First published in 1953
More Than Human explores what it means to be human, a question made relevant by the evolution of an entity that Theodore Sturgeon calls Homo Gestalt, a group of individuals who reach completeness only by functioning together as a single being. The 1953 novel is written in three parts. The middle (and weakest) section first appeared as a novella in Galaxy magazine. Sturgeon, whose writing career focused on short stories, turned the novella into a novel by adding the first and third sections. Of the few novels he produced, More Than Human is by far the best.
The first section introduces most of the principle characters. Lone is feeble-minded but has the ability to control the minds of others. Jane can move objects with her mind. Mute twins named Bonnie and Beanie can teleport. While appearing to be developmentally disabled, Baby has the intellectual capacity of a supercomputer. The characters can barely survive as individuals; linked together they constitute a superior form of humanity.
In the first section, Sturgeon uses lush and riveting prose to remind the reader, primarily through the character of Lone, what it means to be human: to know the joy of anticipation and the pain of reality; to accept the necessity of loss as a condition of growth; to be loved and reviled; to lose friends and connect with strangers; to experience the awakening of compassion and empathy after years of comfortable numbness. There are deeper and more profound lessons in this novel than in any ten self-help books. One of my favorites has to do with the continuing struggle for self-realization: "So it was that Lone came to know himself; and like the handful of people who have done so before him he found, at this pinnacle, the rugged foot of a mountain."
The second section takes place several years later. It introduces Gerry Thompson, a disturbed sociopath with an impaired memory. Thompson, like Lone, has the ability to control minds, but it is not an ability that has served him (or humanity) well. He becomes involved with the Gestalt in a less than positive way, losing much of his identity in the process. This section begins and ends with Thompson in the office of a psychiatrist who is trying to help him recover his memory.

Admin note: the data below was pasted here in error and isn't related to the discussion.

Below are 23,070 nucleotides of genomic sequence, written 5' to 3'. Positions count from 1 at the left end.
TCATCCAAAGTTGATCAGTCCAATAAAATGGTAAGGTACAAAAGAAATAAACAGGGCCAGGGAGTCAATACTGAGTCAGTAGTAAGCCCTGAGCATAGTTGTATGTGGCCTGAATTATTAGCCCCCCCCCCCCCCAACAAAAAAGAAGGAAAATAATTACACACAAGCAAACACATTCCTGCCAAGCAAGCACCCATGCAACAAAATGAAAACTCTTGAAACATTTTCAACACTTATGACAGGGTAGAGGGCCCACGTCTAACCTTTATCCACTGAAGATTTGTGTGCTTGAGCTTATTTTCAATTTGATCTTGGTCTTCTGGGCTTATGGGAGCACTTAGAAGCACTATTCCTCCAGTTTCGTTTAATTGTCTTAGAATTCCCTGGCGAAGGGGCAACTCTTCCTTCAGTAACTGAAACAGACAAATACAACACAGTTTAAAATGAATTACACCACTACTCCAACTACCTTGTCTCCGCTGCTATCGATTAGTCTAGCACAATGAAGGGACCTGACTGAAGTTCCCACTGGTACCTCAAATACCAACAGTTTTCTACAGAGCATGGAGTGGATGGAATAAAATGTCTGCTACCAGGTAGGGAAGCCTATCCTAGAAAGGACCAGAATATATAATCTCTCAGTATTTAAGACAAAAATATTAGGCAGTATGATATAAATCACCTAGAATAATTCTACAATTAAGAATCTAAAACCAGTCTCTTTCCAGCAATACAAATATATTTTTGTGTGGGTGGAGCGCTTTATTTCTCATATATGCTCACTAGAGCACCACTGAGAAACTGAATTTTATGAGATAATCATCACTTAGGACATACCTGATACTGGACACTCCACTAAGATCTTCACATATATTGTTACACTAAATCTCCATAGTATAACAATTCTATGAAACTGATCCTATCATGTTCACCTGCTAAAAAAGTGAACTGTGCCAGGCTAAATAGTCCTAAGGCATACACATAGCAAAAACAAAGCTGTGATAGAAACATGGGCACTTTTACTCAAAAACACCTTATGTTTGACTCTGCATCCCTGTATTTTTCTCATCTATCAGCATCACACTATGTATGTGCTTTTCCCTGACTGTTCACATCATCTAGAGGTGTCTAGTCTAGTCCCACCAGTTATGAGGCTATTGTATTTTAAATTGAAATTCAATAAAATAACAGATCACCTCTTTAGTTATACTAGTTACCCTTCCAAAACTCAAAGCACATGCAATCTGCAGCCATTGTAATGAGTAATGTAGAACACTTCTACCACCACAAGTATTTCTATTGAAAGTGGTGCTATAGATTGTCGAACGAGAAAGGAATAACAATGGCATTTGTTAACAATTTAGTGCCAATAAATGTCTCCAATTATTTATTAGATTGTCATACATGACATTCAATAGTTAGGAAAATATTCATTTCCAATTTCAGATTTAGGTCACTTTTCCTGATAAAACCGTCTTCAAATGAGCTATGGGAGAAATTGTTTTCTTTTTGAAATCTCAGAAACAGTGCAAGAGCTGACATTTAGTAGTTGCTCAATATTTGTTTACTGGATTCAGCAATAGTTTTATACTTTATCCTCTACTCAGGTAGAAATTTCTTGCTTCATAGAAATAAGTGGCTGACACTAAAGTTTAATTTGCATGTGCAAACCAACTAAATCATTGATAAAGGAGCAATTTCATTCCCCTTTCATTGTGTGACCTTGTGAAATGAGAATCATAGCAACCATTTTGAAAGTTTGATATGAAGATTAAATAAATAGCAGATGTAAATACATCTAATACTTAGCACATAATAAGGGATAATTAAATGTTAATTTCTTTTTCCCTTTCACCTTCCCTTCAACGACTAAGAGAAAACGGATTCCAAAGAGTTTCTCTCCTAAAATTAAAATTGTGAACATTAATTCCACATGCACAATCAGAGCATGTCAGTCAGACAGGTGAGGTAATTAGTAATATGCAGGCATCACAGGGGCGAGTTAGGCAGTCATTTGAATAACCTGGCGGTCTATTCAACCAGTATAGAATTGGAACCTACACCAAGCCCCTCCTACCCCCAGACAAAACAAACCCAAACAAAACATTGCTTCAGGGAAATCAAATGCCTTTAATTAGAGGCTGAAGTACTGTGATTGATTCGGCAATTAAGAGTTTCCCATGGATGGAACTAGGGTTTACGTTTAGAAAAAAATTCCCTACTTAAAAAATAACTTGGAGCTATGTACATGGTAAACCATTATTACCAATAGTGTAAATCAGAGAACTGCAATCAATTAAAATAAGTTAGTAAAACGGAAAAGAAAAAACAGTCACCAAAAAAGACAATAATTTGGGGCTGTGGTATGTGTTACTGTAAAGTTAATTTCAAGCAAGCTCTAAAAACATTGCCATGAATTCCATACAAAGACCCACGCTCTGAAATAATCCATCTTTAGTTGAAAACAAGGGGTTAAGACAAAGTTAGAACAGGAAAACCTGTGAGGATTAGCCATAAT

Section three takes place after the passage of another several years. It focuses on Hip Barrows, an Air Force engineer who (like Thompson) has lost his memory. Barrows is in jail and likely to be insitutionalized when he meets Jane. With Jane's assistance, Barrows begins to remember the events that led to his incarceration, and ultimately the event that triggered his memory loss -- an event that relates back to something Lone and the Gestalt did in part one. Barrows and Thompson come into conflict when Thompson decides that the Gestalt's behavior need not be governed by human standards.
The third section gives Sturgeon an opportunity to explore questions of ethics. He posits that traditional laws of morality cannot apply to a vastly superior entity, any more than human morals apply to ants, while new concepts of morality cannot arise to govern Homo Gestalt when only one such entity exists. Yet how can Homo Gestalt be complete without a conscience? Sturgeon steers the characters on a path toward self-awareness, much like a Brahmin might act as a spiritual guide to the ways of the universe. There is, in fact, something of a Buddhist or New Age philosophy at work in More Than Human, or at least one that is deeply humanistic (an ironic term, perhaps, to apply to an evolved entity that is more than human).
In many respects, More Than Human is nearly perfect: the dialog is particularly strong, the prose is some of the finest that science fiction has produced, and the message is inspiring. The supporting characters are drawn in finely detailed strokes: a farmer who endures despite losing everything that gave his life meaning; a innocent woman who has been sheltered from life by her deranged, ultra-religious father; a psychiatrist who exemplifies the caring empathy that should characterize his profession.
More Than Human reflects an optimism about the future of humanity that was a common trait of 1950s science fiction, before the genre succumbed to postmodern bleakness. Sturgeon envisioned a destiny for mankind that is not "guided by an awesome Watcher in the sky ... suffused with the pale odor of sanctity," but one that humanity achieves as the inevitable result of progress. Perhaps twenty-first century readers, awash in novels that envision the "posthuman" as a mechanical blend of brain and technology, are too jaded to consider humanity "sainted by the touch of its own great destiny." Jaded or not, the ideas that Sturgeon develops in More Than Human deserve a twenty-first century audience.